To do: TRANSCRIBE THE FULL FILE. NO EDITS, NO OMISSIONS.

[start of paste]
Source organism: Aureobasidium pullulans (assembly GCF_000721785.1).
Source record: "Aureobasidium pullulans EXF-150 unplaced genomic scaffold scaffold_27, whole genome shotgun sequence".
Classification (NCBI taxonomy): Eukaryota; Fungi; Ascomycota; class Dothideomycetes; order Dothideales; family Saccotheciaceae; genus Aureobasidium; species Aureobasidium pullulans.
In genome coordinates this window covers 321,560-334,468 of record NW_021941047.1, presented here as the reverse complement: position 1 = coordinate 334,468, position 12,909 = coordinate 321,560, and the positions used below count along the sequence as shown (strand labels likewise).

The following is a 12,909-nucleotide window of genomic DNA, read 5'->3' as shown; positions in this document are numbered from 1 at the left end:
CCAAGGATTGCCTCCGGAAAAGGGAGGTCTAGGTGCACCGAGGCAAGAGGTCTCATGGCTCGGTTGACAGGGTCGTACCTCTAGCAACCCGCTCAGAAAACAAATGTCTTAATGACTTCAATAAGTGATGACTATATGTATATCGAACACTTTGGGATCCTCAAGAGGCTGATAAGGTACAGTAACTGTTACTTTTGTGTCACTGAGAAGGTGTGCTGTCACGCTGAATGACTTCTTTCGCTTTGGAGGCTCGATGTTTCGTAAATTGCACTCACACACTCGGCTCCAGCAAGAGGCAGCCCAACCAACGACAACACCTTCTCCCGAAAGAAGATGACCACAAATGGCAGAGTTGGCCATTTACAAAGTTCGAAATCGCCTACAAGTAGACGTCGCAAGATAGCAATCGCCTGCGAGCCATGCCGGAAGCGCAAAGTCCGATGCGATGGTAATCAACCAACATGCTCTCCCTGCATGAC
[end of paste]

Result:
Source organism: Aureobasidium pullulans (assembly GCF_000721785.1).
Source record: "Aureobasidium pullulans EXF-150 unplaced genomic scaffold scaffold_27, whole genome shotgun sequence".
Classification (NCBI taxonomy): Eukaryota; Fungi; Ascomycota; class Dothideomycetes; order Dothideales; family Saccotheciaceae; genus Aureobasidium; species Aureobasidium pullulans.
In genome coordinates this window covers 321,560-334,468 of record NW_021941047.1, presented here as the reverse complement: position 1 = coordinate 334,468, position 12,909 = coordinate 321,560, and the positions used below count along the sequence as shown (strand labels likewise).

The following is a 12,909-nucleotide window of genomic DNA, read 5'->3' as shown; positions in this document are numbered from 1 at the left end:
CCAAGGATTGCCTCCGGAAAAGGGAGGTCTAGGTGCACCGAGGCAAGAGGTCTCATGGCTCGGTTGACAGGGTCGTACCTCTAGCAACCCGCTCAGAAAACAAATGTCTTAATGACTTCAATAAGTGATGACTATATGTATATCGAACACTTTGGGATCCTCAAGAGGCTGATAAGGTACAGTAACTGTTACTTTTGTGTCACTGAGAAGGTGTGCTGTCACGCTGAATGACTTCTTTCGCTTTGGAGGCTCGATGTTTCGTAAATTGCACTCACACACTCGGCTCCAGCAAGAGGCAGCCCAACCAACGACAACACCTTCTCCCGAAAGAAGATGACCACAAATGGCAGAGTTGGCCATTTACAAAGTTCGAAATCGCCTACAAGTAGACGTCGCAAGATAGCAATCGCCTGCGAGCCATGCCGGAAGCGCAAAGTCCGATGCGATGGTAATCAACCAACATGCTCTCCCTGCATGAC